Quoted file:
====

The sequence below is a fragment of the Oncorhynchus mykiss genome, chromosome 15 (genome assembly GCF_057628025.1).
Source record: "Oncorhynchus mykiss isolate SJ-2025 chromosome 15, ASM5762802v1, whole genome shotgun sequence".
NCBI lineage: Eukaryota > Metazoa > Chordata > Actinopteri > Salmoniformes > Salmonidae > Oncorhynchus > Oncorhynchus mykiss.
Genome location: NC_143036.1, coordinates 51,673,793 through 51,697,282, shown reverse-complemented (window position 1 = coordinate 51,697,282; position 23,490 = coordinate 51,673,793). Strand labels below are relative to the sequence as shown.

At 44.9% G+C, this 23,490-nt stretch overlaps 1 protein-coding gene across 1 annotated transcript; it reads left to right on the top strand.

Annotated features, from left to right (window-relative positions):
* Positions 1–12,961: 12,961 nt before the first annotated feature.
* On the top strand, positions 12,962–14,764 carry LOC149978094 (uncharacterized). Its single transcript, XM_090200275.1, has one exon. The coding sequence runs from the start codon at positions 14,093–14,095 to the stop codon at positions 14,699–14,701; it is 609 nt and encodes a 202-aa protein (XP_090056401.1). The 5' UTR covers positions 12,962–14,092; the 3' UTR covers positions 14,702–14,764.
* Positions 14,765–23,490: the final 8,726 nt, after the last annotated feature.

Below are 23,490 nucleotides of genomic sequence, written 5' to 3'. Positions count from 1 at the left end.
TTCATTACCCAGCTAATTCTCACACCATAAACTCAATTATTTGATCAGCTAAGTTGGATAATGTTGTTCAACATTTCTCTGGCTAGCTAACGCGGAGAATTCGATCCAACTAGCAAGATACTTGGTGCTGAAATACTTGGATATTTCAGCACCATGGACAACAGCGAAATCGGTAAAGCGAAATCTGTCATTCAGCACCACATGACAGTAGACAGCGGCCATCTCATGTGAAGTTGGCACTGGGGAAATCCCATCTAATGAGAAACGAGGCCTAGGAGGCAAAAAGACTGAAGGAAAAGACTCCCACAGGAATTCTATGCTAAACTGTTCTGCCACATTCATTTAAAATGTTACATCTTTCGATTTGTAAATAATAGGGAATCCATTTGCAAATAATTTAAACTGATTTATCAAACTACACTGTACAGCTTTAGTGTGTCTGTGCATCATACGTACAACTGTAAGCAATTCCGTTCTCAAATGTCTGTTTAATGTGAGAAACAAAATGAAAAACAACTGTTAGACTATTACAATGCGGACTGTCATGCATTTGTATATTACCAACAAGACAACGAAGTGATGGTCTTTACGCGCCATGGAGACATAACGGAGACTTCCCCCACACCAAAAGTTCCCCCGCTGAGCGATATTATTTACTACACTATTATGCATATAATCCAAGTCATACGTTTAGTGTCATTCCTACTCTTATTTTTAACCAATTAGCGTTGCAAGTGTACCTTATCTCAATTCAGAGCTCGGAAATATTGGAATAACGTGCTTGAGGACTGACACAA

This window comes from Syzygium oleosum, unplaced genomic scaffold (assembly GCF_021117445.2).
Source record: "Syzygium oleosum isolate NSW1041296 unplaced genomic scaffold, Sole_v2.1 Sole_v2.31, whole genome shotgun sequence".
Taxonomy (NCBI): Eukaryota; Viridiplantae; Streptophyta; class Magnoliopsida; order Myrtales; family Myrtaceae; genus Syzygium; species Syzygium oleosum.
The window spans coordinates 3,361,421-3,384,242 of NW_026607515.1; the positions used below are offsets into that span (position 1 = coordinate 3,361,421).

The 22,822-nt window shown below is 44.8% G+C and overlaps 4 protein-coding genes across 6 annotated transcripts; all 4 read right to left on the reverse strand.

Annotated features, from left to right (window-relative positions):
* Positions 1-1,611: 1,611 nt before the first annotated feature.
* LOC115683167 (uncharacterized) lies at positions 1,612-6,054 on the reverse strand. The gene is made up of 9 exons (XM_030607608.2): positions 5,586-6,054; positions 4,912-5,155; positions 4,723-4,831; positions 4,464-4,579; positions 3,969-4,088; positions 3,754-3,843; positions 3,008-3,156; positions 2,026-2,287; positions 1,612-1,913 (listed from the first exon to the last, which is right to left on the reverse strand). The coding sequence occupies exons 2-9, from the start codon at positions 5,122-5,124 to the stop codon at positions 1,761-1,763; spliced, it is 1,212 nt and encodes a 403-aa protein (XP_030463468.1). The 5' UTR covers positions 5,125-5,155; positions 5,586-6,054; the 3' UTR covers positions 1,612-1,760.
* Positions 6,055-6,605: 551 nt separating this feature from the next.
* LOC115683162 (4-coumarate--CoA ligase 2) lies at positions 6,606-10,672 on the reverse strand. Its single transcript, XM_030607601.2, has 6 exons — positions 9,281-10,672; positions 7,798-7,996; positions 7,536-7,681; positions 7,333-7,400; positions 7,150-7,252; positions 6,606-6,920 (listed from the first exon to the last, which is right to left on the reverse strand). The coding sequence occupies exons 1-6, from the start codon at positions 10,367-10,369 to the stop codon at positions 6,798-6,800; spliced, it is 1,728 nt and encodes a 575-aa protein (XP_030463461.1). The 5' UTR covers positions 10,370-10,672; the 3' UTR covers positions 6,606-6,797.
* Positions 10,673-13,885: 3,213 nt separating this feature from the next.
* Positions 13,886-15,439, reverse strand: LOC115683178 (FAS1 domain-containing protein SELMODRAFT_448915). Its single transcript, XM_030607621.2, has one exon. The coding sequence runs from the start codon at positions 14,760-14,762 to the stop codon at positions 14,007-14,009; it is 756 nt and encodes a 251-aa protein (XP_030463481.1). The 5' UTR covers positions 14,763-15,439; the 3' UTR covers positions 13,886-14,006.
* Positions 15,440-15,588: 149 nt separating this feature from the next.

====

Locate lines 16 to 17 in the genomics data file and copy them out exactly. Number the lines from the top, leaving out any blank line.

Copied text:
The 22,822-nt window shown below is 44.8% G+C and overlaps 4 protein-coding genes across 6 annotated transcripts; all 4 read right to left on the reverse strand.

Annotated features, from left to right (window-relative positions):